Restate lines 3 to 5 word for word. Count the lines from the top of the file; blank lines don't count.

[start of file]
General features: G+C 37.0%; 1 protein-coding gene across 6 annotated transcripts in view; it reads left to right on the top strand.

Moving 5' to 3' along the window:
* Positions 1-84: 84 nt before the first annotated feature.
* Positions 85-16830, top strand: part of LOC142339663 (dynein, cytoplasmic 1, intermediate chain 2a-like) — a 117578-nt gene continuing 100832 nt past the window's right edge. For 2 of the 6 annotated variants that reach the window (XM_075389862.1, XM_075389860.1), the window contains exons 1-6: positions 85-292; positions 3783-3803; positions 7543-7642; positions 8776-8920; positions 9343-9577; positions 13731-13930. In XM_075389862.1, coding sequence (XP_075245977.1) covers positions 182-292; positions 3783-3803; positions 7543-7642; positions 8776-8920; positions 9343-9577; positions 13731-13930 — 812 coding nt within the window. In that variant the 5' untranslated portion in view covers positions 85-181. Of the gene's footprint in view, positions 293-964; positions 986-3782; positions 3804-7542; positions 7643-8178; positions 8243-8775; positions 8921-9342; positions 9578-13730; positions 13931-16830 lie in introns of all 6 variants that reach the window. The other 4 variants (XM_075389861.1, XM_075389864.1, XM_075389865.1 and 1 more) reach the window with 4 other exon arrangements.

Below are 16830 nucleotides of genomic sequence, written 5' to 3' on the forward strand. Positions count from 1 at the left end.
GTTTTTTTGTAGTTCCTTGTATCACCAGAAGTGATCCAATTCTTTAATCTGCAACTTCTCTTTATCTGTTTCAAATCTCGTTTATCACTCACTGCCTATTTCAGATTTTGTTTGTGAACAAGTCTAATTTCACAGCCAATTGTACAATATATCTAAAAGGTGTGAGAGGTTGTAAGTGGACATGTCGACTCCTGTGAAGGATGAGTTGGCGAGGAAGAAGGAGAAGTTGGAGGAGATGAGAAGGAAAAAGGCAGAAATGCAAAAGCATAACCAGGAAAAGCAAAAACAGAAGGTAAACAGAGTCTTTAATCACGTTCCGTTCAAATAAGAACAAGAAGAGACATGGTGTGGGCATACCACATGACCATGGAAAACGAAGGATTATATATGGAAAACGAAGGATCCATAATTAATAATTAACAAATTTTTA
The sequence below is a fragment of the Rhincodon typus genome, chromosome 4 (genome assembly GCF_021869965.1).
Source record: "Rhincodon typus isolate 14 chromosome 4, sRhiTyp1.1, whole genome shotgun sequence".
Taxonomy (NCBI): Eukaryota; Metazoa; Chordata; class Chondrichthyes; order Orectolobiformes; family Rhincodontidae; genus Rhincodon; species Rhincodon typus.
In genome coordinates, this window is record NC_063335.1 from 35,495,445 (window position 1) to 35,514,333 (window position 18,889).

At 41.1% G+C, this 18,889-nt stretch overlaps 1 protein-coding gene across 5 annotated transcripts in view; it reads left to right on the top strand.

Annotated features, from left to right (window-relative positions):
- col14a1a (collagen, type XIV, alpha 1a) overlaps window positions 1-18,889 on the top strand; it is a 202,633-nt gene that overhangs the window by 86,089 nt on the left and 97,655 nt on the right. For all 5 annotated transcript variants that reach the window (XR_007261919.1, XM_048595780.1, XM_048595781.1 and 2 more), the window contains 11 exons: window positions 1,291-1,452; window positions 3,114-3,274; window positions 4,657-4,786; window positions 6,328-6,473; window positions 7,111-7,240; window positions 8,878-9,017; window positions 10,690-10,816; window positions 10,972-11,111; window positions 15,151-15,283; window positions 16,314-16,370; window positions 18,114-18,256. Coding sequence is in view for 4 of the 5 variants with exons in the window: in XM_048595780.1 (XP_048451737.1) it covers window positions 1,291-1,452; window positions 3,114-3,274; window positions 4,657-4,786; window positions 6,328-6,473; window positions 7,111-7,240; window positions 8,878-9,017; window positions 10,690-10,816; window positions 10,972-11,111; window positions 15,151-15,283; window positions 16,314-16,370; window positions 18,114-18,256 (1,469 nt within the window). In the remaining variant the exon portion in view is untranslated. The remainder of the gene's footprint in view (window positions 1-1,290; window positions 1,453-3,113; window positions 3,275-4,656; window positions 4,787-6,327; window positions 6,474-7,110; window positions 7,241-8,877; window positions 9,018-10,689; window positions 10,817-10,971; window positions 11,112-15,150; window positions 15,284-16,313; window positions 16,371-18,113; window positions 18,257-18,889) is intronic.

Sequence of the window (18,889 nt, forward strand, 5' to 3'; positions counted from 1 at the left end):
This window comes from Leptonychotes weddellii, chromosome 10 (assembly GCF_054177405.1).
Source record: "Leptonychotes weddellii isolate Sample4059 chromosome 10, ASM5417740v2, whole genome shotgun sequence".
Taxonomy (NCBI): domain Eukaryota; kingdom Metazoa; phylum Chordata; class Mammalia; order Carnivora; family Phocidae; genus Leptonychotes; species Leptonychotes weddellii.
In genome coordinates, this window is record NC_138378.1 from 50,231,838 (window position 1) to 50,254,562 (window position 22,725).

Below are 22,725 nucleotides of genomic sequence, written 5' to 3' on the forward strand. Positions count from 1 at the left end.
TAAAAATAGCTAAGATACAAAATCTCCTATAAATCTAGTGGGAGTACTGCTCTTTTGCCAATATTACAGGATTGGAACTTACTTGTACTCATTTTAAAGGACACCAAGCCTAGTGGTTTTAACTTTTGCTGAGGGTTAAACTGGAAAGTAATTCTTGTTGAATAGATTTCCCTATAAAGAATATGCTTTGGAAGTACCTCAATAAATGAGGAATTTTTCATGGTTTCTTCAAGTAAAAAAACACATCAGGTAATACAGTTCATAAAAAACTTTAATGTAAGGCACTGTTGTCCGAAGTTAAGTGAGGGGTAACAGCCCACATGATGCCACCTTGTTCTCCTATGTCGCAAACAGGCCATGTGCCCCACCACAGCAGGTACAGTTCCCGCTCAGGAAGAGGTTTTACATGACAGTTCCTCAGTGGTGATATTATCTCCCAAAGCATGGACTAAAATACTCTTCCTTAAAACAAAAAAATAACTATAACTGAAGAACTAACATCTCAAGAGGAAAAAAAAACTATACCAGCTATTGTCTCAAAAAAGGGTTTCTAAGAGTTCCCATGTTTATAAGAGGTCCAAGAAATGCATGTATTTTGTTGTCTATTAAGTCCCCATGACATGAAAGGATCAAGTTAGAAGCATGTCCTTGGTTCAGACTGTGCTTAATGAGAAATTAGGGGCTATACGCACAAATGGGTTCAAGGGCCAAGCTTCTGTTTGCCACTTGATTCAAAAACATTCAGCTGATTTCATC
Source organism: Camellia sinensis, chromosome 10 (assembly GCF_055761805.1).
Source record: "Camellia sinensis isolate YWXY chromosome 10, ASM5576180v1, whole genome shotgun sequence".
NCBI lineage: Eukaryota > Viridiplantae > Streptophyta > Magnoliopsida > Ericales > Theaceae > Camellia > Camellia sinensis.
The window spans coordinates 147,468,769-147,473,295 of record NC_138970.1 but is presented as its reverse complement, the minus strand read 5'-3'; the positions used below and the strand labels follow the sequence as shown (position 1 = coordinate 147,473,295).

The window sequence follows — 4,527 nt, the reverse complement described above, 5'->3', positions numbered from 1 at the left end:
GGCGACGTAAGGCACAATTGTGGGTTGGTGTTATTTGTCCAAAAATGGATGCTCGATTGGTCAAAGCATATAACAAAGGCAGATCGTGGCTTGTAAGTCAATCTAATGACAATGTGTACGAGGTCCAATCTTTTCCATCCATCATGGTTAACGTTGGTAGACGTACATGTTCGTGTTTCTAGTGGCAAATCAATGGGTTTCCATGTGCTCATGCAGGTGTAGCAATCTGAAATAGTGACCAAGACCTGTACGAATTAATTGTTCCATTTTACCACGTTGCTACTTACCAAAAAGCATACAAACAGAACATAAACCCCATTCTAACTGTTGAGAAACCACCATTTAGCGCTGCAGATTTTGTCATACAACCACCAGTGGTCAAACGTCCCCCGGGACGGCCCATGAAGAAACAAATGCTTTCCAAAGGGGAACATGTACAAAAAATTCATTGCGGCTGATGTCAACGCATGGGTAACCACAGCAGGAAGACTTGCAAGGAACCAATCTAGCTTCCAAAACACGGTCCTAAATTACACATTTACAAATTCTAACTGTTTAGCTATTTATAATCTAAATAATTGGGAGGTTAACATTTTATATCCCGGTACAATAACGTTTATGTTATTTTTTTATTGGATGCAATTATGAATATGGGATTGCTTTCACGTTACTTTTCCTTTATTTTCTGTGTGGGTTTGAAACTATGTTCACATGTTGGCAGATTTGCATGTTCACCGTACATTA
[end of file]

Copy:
* Positions 1-84: 84 nt before the first annotated feature.
* Positions 85-16830, top strand: part of LOC142339663 (dynein, cytoplasmic 1, intermediate chain 2a-like) — a 117578-nt gene continuing 100832 nt past the window's right edge. For 2 of the 6 annotated variants that reach the window (XM_075389862.1, XM_075389860.1), the window contains exons 1-6: positions 85-292; positions 3783-3803; positions 7543-7642; positions 8776-8920; positions 9343-9577; positions 13731-13930. In XM_075389862.1, coding sequence (XP_075245977.1) covers positions 182-292; positions 3783-3803; positions 7543-7642; positions 8776-8920; positions 9343-9577; positions 13731-13930 — 812 coding nt within the window. In that variant the 5' untranslated portion in view covers positions 85-181. Of the gene's footprint in view, positions 293-964; positions 986-3782; positions 3804-7542; positions 7643-8178; positions 8243-8775; positions 8921-9342; positions 9578-13730; positions 13931-16830 lie in introns of all 6 variants that reach the window. The other 4 variants (XM_075389861.1, XM_075389864.1, XM_075389865.1 and 1 more) reach the window with 4 other exon arrangements.

Below are 16830 nucleotides of genomic sequence, written 5' to 3' on the forward strand. Positions count from 1 at the left end.